Live Review: Prince at Myth
Listen, there are a few things you can be sure of when you see Prince in concert:
1- There’s going to be a near-dickish prohibition on cell phones, cameras, video, and recording devices.
2- Prince’s band is going to be pretty (and) spectacular
3- He’ll play an array of classic hits and obscure tracks
4- It’ll be one of the best shows you’ll even see in your life
Saturday’s show at Myth in Maplewood lived up to many of those expectations, in sometimes interesting and confounding ways.
Minutes before the show started, Hannah Ford, the drummer for Prince’s all-female backing band, 3rdEyeGirl, popped out from behind the curtain to remind us that we should put our phones away. We were not to take pictures, videos or record the show. Our attention and focus, she noted, should be directed toward the show that’s happening on stage. “We want to see your faces,” she said, “not your phones.” She helpfully reminded us that people caught with phones or otherwise recording the concert would be “asked to leave.” As she stepped back behind the curtain, a dude behind me yelled, “I’M FIFTY YEARS OLD AND I WANTED THIS SHOW TO START AT 8 PM!” Ahem.
Prince’s new backing band came out smoking with a pounding kick drum that led to a vamped up version of “Let’s Go Crazy” that interpolates the riff from the Edgar Winters Group’s “Frankenstein,” which is a pretty kick ass way to open a show. Since the more-intimate shows earlier this year at the Dakota, the band has found a new gear and a deeper groove with Prince’s catalog. The setlist was largely the same as their premier night back in January, with 1995’s “Endorphinmachine” and the new “Screwdriver” anchoring the opening of the show, a slinky version of “She’s Always in My Hair” and a minor-key jam around “I Could Never Take The Place of Your Man” powering through the mid section. A new, instrumental version of Pearl Jam’s “Even Flow” took the crowd by surprise – it took people a few minutes to figure out what was happening. On the other hand, the band’s version of Billy Cobham’s “Stratus” was epic, pounding, delightful, and funky. Donna Grantis, 3rdEyeGirl’s co-lead guitarist, stood her ground against Prince, ripping strong solos and holding long, slow jams together with her artful arpeggios. The aforementioned Hannah Ford’s power on drums meshed well with bassist Ida Nielsen’s funky, deep bass grooves.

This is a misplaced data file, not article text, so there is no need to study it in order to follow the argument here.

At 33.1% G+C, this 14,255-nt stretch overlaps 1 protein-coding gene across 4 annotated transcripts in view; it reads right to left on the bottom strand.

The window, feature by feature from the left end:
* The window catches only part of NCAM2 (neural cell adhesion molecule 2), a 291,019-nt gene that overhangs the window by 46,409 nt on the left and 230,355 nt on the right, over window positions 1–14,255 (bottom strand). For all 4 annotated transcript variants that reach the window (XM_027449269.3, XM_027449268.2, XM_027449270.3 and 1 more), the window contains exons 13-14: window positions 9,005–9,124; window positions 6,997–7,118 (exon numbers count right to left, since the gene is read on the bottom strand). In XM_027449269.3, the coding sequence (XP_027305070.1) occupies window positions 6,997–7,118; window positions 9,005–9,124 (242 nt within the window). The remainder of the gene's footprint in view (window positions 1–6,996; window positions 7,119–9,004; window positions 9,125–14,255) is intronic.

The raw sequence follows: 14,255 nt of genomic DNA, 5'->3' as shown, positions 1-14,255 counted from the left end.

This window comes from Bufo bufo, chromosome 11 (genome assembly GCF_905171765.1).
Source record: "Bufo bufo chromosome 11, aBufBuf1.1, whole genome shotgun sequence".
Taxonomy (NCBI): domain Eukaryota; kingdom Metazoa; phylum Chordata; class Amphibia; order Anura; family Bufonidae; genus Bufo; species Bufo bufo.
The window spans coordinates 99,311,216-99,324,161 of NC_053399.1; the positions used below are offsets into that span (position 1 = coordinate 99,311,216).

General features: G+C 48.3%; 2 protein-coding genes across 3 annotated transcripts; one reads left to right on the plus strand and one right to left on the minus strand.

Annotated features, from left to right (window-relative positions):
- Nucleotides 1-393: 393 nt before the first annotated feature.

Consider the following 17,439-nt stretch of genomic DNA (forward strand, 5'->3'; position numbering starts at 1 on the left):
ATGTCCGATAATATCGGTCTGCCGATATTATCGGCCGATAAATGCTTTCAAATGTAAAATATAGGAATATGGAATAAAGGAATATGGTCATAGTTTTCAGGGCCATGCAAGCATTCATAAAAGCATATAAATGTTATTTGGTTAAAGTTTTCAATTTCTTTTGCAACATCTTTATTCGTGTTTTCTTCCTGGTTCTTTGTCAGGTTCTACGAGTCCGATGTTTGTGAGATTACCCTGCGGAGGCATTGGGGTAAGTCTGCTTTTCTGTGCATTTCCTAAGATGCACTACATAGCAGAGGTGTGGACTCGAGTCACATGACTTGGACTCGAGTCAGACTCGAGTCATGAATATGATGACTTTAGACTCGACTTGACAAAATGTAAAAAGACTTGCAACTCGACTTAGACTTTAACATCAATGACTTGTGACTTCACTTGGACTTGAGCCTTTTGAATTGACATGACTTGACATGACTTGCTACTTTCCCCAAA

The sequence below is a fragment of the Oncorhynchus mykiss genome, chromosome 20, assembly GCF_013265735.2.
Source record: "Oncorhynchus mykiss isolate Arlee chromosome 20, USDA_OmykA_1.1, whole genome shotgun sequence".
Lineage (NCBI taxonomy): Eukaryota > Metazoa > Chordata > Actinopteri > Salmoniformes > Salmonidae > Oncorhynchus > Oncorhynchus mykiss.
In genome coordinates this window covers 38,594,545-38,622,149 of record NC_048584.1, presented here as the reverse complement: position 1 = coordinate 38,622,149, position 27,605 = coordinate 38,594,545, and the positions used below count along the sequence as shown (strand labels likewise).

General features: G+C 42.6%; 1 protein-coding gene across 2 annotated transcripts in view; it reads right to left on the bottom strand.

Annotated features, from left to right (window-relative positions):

Prince moved back and forth between his guitar heroics and the piano; at one point he begged the soundman to “turn the guitar up in the house.” His request went unheeded until near the end of the show. Maybe because he was frustrated with the sound, he pulled out a “Sampler Set,” a common Prince trope where he presses buttons on a sampler filled with digital versions of his classic jams and runs through a verse and a chorus of a handful of tunes.
I hadn’t seen a Sampler Set live before, and was wondering what I’d think of it if I ever saw one. On the one hand, I’m not coming to a Prince concert to watch him crank through cursory versions of his greatest hits – I mean, it was cool to hear “When Doves Cry” and “Sign O’ the Times” live, but, really, it was like super-good Prince karaoke, verging on self parody. The hammered suburbanites, though, loved it, screaming half-remembered lyrics into their husband’s faces, and yelling “WOOOOOOOO!” when they recognized the riffs they heard on pop radio back in middle school.
Myth lived up to its reputation as a challenging place to see a live show. The cavernous room was filled with a mix of die-hard Prince fanatics, casual 80s music fans, and people who won tickets on Le Current, KFAN, and Cities 97. The original $249 tickets didn’t sell out, so $99 and $149 tickets were made available over the final few days before the show. The crowd around me fell into two main camps: drunk people from the suburbs and cool, chill people who knew what they were in for and were comfortable with the series of transactions that occur in the shared space of a concert venue. I positioned myself behind the soundboard, at the back of the $149 section. A guy behind me cracked, “You paid $50 more to stand – literally – six inches in front of me. I hope it’s worth it!” He and I bonded over his dual affections for KISS and Prince. If you’re reading this now, dude, it was nice meeting you.
At 50-some years old, Prince is still the dynamic performer, genius musician and cultural icon he’s always been. He’s still got the moves and the magic to be the most compelling artist of his generation, and his new band can completely keep up with him. The show was for the most part, abstracted from its venue, amazing. It’s unfortunate Myth didn’t measure up to the performer’s mythology.